Planetary Design



 It’s a good thing that when God created the rainbow he didn’t consult a decorator or he would still be picking colors. -Samuel Levenson


The Torah uses very broad brush strokes to describe the creation of the universe. In just one paragraph we are told about the setting of order within chaos, light within darkness, and life within an existential vacuum. How God went about determining the laws and the infinite details of nature are largely a mystery. Why does gravity work the way it does? Why does water have the magical properties that it does? Why are we at exactly the perfect distance from the sun to maintain comfortable conditions for life? Why are animals born with the instincts that they have? Why does our planet have the form and variety that it possesses?

There is an ancient Kabbalistic belief that the Torah was actually created before the creation of the physical universe (whatever that means). The Sfat Emet on Genesis 1, in his commentary for the year 5634 (1874) expands on this concept and explains that the world was actually created based on the Torah; that the Torah in some fashion was the blueprint for the physical world and therefore, one can find something of the Torah in all of creation. Every aspect of creation will contain secrets and lessons of the Torah, which is God’s instruction manual for us.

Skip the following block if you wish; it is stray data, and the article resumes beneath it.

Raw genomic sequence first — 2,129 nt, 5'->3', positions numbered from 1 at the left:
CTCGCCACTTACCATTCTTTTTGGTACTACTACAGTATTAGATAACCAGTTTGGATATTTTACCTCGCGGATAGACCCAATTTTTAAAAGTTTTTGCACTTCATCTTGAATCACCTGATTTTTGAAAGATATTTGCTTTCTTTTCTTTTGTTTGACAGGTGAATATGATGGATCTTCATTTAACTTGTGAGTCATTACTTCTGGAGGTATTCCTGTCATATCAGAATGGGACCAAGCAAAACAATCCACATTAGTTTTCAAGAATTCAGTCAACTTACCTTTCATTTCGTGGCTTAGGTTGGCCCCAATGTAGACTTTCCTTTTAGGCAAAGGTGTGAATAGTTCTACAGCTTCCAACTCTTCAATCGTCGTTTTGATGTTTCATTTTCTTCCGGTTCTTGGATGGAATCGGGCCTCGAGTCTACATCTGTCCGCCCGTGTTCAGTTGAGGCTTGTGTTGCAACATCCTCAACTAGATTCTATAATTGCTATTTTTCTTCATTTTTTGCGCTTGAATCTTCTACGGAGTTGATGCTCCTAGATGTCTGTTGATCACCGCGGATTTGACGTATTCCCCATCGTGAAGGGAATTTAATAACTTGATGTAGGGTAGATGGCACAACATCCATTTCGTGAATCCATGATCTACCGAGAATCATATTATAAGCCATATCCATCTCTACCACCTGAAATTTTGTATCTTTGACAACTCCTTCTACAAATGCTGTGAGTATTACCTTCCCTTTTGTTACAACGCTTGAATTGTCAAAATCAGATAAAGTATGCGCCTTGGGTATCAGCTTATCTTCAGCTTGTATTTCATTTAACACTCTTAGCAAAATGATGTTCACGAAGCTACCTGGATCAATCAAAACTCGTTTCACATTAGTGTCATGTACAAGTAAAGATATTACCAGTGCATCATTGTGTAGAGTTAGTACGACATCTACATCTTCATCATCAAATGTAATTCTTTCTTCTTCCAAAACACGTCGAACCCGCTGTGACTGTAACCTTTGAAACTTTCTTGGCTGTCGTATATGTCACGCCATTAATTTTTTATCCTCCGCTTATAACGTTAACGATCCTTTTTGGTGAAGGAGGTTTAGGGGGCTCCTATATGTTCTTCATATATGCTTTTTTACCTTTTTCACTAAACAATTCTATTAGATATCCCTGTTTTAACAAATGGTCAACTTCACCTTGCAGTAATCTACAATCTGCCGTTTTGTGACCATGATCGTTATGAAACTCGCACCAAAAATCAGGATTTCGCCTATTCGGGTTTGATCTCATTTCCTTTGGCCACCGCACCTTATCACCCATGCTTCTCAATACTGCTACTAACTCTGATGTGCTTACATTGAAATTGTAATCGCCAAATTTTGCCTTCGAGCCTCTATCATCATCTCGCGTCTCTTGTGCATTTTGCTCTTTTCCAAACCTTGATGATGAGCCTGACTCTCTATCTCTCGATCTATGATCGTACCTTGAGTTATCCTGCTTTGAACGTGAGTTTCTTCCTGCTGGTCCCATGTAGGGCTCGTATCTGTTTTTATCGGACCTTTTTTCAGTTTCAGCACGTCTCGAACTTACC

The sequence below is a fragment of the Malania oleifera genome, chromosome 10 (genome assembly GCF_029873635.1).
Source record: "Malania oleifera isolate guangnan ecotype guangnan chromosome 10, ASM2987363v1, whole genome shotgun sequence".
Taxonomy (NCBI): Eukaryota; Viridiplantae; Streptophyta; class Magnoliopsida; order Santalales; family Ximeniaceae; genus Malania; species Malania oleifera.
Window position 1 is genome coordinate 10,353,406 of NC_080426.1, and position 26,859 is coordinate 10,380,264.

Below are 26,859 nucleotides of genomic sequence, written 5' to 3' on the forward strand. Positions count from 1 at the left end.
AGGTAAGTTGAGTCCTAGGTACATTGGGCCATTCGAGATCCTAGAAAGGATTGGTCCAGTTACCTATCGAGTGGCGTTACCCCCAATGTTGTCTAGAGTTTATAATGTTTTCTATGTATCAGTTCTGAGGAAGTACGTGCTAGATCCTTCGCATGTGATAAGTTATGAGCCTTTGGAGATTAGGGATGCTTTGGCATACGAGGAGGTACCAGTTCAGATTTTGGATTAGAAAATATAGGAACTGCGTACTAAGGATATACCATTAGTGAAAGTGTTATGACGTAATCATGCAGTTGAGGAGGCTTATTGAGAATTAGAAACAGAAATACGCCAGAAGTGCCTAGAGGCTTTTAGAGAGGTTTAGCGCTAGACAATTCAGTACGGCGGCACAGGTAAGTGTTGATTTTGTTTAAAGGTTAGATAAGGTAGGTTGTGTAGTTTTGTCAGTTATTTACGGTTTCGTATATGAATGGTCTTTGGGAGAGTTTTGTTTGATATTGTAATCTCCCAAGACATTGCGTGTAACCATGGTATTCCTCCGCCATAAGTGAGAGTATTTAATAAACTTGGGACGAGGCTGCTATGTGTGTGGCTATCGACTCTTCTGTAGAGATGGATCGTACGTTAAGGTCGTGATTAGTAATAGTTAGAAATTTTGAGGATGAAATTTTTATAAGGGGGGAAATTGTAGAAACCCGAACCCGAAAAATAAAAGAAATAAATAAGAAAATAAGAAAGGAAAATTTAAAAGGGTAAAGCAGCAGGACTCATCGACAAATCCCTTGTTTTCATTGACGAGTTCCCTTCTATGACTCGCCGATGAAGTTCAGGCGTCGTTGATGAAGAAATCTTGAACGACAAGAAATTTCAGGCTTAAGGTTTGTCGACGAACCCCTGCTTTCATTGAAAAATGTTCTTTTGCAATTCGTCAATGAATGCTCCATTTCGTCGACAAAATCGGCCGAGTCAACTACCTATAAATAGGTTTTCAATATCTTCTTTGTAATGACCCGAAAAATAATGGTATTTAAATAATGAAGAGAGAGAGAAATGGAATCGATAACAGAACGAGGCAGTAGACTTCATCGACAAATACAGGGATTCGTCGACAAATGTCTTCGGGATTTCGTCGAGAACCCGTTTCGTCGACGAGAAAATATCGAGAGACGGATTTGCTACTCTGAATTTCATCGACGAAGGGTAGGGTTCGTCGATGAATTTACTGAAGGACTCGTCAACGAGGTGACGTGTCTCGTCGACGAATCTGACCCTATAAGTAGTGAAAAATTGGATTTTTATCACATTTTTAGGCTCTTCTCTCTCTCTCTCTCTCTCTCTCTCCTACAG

The more one understands both Torah and creation, the more one can decode the hidden messages God left in His world and in the instruction manual. King Solomon, 3,000 years ago, already noted lessons from the animal kingdom that we can take as values: the hard work of the ant, the cleanliness of the cat and so forth. In our day and age, as we have begun to unlock some of the basic forces and sciences of our world, chemistry, physics, biology, subatomic particles, genetic engineering and so much more, shouldn’t we be a bit wiser about understanding God’s directions?

May we appreciate the divine creation that is our universe and pay closer attention to its beauty, mystery and lessons.

Shabbat Shalom,



To Hope. Hope for our world. We can’t let the darkness and the death and the terror bring us down. We need to hope, plan and work for a better day, despite the enemies, obstacles and challenges.



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